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Why iGate performed badly in Q1

April 11, 2014 18:28 IST

Nasdaq-listed IT services firm iGate on Thursday posted a sequential decline in net profit for the first quarter (Q1) ended March 31, 2014. However, 

Ashok Vemuri, president and chief executive officer of iGate, believes the US-headquartered company has started seeing a positive impact of the verticalised structure it had recently adopted.

Excerpts of his interaction with Itika Sharma Punit through a video conference from the US:

What are the reasons for the decline in profits during Q1?

In the past quarter, we had a cost of $7.5 million with regard to visas.

As we continue to see a rise in our business in the US, we had to bear the costs as well. We will have a cost in the next quarter also, which we are yet to quantify.

This is because of wage increases which we are effecting. As we continue to invest in our business in terms of recruiting more people and expanding our physical infrastructure and IT infrastructure, those will continue to be a dampener on our margins.But we are committed to sustaining 25 per cent Ebitda (earnins) before interest, taxes, depreciation, and amortisation) margins in the long-term.

How has the verticalised structure, which you adopted in the last quarter, done?

The journey towards verticalisation is about 90 days old and I am extremely pleased with the way my team has adopted the new structure.

More importantly, my clients have reacted quite positively to that. We are today in a place where not only do we have business leaders to run the teams with profit and loss mandate, the critical thing is that we have the right people to run these businesses.

We have them in the right seats on the bus and the bus is beginning to accelerate to produce the results that we need. I really think the full impact of this verticalisation will become more visible as we progress in the quarters.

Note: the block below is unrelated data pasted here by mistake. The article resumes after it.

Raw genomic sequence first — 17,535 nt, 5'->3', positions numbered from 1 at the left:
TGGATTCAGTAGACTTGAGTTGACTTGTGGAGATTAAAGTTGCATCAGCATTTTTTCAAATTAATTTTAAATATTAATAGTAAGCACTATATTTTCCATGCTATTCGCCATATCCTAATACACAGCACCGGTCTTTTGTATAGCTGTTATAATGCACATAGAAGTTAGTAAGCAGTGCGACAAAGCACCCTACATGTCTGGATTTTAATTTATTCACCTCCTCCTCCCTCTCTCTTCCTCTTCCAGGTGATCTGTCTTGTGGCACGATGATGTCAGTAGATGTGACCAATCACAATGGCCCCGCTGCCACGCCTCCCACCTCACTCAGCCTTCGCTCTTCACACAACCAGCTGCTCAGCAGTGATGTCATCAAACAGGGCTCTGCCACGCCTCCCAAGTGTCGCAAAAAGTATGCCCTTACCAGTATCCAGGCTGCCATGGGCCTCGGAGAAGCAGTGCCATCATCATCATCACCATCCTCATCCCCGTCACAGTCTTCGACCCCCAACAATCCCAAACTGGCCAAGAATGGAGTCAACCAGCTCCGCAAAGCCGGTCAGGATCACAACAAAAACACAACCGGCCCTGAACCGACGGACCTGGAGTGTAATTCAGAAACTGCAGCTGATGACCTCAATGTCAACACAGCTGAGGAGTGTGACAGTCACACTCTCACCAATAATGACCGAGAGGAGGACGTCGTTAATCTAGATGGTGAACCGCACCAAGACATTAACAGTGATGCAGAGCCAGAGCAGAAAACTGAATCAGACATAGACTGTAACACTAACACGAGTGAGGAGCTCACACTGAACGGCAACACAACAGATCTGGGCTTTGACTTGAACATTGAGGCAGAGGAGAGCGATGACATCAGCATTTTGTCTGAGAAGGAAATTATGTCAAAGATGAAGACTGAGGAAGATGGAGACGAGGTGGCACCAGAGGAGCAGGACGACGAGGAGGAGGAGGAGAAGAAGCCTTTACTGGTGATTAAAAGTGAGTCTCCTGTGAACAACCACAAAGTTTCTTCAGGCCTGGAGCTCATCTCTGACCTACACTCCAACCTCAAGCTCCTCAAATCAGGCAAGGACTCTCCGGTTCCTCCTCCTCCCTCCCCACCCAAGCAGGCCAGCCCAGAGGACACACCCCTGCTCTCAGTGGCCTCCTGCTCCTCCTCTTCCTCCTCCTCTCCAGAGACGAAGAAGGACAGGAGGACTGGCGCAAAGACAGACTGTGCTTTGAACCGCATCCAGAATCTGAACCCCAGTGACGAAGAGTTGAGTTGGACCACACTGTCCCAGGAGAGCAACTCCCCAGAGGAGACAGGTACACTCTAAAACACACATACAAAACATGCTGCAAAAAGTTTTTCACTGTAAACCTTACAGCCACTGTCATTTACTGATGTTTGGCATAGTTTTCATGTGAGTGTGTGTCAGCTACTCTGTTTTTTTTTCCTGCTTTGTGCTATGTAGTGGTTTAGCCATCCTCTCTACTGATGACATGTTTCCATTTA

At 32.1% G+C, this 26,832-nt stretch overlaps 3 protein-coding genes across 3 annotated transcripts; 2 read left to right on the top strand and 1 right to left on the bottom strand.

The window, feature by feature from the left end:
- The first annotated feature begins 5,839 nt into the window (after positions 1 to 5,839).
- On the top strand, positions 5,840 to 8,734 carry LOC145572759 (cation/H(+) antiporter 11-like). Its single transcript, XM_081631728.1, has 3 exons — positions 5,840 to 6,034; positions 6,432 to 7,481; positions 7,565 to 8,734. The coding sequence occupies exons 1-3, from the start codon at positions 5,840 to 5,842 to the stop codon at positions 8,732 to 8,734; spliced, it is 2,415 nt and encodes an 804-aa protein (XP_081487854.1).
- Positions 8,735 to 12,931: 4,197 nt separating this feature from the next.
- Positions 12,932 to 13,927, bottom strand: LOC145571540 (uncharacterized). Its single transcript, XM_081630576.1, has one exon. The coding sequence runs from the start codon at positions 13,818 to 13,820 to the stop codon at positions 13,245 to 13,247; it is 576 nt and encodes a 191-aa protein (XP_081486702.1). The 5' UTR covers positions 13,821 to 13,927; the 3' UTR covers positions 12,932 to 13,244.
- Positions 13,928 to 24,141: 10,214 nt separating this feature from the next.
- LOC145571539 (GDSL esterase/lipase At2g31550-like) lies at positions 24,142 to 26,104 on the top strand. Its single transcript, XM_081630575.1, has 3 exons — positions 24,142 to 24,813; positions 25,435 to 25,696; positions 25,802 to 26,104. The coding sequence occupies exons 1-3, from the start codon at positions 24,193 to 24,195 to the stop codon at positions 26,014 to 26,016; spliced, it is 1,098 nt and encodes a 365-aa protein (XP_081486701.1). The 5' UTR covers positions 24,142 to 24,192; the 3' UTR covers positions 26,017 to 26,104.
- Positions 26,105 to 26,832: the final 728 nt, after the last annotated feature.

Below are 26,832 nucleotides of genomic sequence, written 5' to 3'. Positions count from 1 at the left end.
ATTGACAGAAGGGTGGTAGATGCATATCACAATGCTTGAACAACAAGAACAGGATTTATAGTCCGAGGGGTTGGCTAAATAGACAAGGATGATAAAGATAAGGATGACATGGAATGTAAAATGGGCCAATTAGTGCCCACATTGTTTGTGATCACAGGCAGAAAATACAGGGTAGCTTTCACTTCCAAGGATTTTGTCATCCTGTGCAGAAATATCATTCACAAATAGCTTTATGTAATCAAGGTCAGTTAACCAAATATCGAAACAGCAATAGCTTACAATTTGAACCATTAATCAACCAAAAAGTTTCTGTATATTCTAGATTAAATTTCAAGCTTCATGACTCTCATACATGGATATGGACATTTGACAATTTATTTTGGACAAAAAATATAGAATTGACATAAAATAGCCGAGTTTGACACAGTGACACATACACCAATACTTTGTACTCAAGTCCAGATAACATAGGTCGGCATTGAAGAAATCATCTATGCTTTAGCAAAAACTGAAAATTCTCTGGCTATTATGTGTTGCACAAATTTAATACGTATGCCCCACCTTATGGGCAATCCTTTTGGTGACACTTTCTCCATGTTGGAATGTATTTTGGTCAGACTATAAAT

You are also planning to revamp your go-to-market strategy. Could you share the details?

There are two or three reasons why we are doing this. One is that we have identified the markets that we want to go to. We are re-tooling our performance management to make our teams much more successful and align with our goals as well as the goals of our clients. As we move up the value chain, it is also important to hire people who can deliver to our programmes.

You added 1,100 people in Q1. Could you share the details of your hiring strategy?

We have hired 2,500 people in the past two quarters and we are comfortable with the way training programmes are going on.

Of the 1,100 people that we hired in the last quarter, a majority of them were hired in India. We have also hired in the different markets based on specific requirements.

You saw a decline in active clients in Q1 as you were looking to exit non-key geographies. Would we see any further fall in this number?

We are very happy to report that 80 per cent of what we had embarked on is completed in a record time of one quarter.

These are tail accounts which are either not doing well, or we were not engaged with them in the right way since we were not in the right geography.

Besides, there were margin issues as well. We have disengaged in a very cordial fashion. The impact of this on our financial has been negligible to the tune of 0.2 per cent.

You are also foraying into Germany. What made you start looking at that market now?

We have very strong capabilities in product engineering as well as in financial services. Given the traction and demand in the German market in terms of automation, we think it is a good opportunity for us to leverage that market.

itika Sharma Punit in Mumbai